A life transitions coach, certified Age-ing to Sage-ing® seminar leader, and adjunct instructor at Flathead Valley Community College, Ina has logged 40 years as a healthcare communications professional. She shares 78 years of life experience with clients and readers of her monthly column in Montana Woman Magazine. She is published in Second Journey, Beliefnet.com, Jewish Magazine, Elder Woman Newsletter and various other publications, including a chapter in The Art of Grief edited by J. Earl Rogers for Routledge Press. Ina’s “A Letter On Behalf of Myself,” was selected by University of Portsmouth (United Kingdom) for their anthology, Borderlines.
Ina and her husband, Rabbi Allen Secher, are God Girl’s adopted spiritual parents. They live in western Montana with their Kugel the Wonder Schnauzer.
OK KIDS — TIME TO GROW UP, GET UP AND GET TO WORK
President Obama’s inaugural address might not have been one for the ages.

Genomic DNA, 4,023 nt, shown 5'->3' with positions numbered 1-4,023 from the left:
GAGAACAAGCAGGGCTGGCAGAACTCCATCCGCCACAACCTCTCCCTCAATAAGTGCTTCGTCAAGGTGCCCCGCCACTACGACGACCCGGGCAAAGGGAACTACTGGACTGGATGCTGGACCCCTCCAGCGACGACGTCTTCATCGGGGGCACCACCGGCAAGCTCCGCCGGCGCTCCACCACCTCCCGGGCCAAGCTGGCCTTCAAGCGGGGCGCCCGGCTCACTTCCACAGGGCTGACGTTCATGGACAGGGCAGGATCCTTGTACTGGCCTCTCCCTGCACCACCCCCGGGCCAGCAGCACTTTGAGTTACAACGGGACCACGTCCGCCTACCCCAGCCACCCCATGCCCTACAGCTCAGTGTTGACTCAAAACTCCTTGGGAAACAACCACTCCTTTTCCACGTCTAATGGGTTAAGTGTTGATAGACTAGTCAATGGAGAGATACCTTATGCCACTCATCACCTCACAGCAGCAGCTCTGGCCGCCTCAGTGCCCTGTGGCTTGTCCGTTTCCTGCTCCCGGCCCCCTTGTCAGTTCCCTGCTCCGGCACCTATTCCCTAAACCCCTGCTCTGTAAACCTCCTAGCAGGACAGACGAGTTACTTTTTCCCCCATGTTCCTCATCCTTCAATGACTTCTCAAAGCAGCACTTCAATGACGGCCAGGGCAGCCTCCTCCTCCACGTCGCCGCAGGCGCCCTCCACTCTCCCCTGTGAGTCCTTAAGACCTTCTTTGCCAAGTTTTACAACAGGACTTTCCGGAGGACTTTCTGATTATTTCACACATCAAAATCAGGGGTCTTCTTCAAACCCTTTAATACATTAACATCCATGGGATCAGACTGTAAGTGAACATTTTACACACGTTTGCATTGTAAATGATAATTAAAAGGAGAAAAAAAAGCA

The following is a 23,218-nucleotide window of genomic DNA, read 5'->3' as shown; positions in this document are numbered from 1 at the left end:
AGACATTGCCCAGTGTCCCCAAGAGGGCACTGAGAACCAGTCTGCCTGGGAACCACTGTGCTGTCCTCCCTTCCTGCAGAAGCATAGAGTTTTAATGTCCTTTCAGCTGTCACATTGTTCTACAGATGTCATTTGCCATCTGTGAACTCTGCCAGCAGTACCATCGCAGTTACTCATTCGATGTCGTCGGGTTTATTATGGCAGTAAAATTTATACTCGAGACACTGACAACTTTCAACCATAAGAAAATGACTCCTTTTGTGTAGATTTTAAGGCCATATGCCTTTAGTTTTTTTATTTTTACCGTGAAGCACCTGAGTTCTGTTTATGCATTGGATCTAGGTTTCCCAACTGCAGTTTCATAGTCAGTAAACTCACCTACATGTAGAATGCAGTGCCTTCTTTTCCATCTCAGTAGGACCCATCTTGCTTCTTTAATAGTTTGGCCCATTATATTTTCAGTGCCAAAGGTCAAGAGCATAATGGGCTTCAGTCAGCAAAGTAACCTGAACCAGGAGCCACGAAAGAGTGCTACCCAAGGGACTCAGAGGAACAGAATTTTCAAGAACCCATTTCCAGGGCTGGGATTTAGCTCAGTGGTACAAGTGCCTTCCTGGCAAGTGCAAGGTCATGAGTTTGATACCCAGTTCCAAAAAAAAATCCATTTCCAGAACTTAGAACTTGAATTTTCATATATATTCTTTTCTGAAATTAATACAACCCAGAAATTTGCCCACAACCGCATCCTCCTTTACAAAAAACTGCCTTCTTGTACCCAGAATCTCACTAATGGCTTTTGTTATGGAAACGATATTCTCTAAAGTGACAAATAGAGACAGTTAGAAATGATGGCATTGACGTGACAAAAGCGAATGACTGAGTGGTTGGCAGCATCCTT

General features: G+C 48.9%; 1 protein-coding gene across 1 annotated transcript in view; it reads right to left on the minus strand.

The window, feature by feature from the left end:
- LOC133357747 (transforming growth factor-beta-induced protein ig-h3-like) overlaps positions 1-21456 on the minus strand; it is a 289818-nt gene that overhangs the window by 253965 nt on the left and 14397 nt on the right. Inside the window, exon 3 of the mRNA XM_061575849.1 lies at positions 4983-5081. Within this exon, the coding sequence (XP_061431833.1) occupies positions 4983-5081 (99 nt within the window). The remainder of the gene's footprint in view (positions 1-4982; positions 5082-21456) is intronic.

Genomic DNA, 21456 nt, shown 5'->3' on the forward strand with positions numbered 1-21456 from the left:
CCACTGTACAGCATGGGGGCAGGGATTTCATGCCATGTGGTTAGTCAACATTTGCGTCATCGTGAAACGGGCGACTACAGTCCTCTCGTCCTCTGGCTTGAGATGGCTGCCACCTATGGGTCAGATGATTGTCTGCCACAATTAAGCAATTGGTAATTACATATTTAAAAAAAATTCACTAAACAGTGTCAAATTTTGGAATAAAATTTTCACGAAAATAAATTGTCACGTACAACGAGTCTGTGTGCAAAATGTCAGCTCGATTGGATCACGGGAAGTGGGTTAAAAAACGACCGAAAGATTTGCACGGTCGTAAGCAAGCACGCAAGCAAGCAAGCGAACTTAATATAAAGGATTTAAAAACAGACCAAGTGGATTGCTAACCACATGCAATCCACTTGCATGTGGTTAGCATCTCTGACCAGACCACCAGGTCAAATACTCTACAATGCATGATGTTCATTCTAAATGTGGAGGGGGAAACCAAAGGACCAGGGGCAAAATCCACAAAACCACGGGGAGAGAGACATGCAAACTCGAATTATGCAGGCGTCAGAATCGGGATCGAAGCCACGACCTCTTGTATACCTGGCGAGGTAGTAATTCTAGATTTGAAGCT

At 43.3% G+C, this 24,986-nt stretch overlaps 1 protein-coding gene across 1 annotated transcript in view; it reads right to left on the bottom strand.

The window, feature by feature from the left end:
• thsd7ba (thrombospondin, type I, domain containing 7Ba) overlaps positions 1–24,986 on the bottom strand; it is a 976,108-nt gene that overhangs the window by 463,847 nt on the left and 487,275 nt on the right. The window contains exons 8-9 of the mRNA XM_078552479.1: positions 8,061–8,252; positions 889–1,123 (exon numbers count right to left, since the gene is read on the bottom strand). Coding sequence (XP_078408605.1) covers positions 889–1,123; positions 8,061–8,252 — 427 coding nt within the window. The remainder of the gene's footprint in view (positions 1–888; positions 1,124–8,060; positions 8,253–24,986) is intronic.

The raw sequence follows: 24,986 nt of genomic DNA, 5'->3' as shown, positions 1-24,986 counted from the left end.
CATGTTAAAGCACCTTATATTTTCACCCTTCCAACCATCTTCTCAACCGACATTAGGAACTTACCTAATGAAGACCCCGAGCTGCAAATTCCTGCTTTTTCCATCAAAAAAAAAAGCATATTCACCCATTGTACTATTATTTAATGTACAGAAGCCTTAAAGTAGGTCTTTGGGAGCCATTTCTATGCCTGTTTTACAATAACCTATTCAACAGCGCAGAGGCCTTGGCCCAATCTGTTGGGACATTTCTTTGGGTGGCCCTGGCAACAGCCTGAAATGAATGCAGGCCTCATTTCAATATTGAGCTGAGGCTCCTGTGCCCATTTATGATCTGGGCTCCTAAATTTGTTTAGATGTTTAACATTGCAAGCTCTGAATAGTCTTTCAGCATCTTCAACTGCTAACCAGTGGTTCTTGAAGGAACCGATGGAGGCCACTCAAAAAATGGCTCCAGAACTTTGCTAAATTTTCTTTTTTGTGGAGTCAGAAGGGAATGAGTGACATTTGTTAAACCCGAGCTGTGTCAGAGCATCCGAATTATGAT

But it certainly was the right one for the moment.
Somber, sober and almost stern, our new president placed a mantle before the nation — We, the people — and gave us a gentle, but clear, kick in the collective pants.
“Starting today, we must pick ourselves up, dust ourselves off and begin again the work of remaking America,” he said. “What is required of us now is a new era of responsibility — a recognition, on the part of every American that we have duties to ourselves, our nation and the world, duties that we do not grudgingly accept but rather seize gladly, firm in the knowledge that there is nothing so satisfying to the spirit, so defining of our character than giving our all to a difficult task.
“We remain a young nation,” Obama said, “but, in the words of Scripture, the time has come to set aside childish things.”
He was quoting from the New Testament — 1 Corinthians 13: 11 — St. Paul’s first letter to the church in Corinth, Greece.